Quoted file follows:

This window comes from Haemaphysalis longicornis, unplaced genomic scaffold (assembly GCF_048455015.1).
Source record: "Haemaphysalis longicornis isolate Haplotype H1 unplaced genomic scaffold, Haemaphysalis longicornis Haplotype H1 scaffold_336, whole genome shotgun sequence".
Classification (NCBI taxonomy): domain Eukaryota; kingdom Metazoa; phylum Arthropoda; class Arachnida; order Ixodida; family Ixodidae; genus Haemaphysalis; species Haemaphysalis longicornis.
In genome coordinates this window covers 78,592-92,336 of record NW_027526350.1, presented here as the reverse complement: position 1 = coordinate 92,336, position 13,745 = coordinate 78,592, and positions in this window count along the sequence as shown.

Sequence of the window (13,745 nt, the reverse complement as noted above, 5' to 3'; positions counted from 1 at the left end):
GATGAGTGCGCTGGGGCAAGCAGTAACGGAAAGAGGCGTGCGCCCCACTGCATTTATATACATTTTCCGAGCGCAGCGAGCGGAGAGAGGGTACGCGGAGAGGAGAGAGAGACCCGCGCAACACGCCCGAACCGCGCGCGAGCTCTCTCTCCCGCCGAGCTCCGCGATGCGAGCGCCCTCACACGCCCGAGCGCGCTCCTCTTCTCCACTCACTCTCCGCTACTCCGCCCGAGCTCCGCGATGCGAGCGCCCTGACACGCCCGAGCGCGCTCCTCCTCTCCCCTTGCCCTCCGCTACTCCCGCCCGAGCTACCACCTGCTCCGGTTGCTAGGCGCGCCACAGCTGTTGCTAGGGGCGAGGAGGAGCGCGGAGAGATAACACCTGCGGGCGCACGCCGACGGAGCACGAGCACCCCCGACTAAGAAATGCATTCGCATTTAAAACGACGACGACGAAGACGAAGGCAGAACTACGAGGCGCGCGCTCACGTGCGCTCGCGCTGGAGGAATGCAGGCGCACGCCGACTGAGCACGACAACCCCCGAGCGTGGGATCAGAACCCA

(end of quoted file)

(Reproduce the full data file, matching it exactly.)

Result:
This window comes from Haemaphysalis longicornis, unplaced genomic scaffold (assembly GCF_048455015.1).
Source record: "Haemaphysalis longicornis isolate Haplotype H1 unplaced genomic scaffold, Haemaphysalis longicornis Haplotype H1 scaffold_336, whole genome shotgun sequence".
Classification (NCBI taxonomy): domain Eukaryota; kingdom Metazoa; phylum Arthropoda; class Arachnida; order Ixodida; family Ixodidae; genus Haemaphysalis; species Haemaphysalis longicornis.
In genome coordinates this window covers 78,592-92,336 of record NW_027526350.1, presented here as the reverse complement: position 1 = coordinate 92,336, position 13,745 = coordinate 78,592, and positions in this window count along the sequence as shown.

Sequence of the window (13,745 nt, the reverse complement as noted above, 5' to 3'; positions counted from 1 at the left end):
GATGAGTGCGCTGGGGCAAGCAGTAACGGAAAGAGGCGTGCGCCCCACTGCATTTATATACATTTTCCGAGCGCAGCGAGCGGAGAGAGGGTACGCGGAGAGGAGAGAGAGACCCGCGCAACACGCCCGAACCGCGCGCGAGCTCTCTCTCCCGCCGAGCTCCGCGATGCGAGCGCCCTCACACGCCCGAGCGCGCTCCTCTTCTCCACTCACTCTCCGCTACTCCGCCCGAGCTCCGCGATGCGAGCGCCCTGACACGCCCGAGCGCGCTCCTCCTCTCCCCTTGCCCTCCGCTACTCCCGCCCGAGCTACCACCTGCTCCGGTTGCTAGGCGCGCCACAGCTGTTGCTAGGGGCGAGGAGGAGCGCGGAGAGATAACACCTGCGGGCGCACGCCGACGGAGCACGAGCACCCCCGACTAAGAAATGCATTCGCATTTAAAACGACGACGACGAAGACGAAGGCAGAACTACGAGGCGCGCGCTCACGTGCGCTCGCGCTGGAGGAATGCAGGCGCACGCCGACTGAGCACGACAACCCCCGAGCGTGGGATCAGAACCCA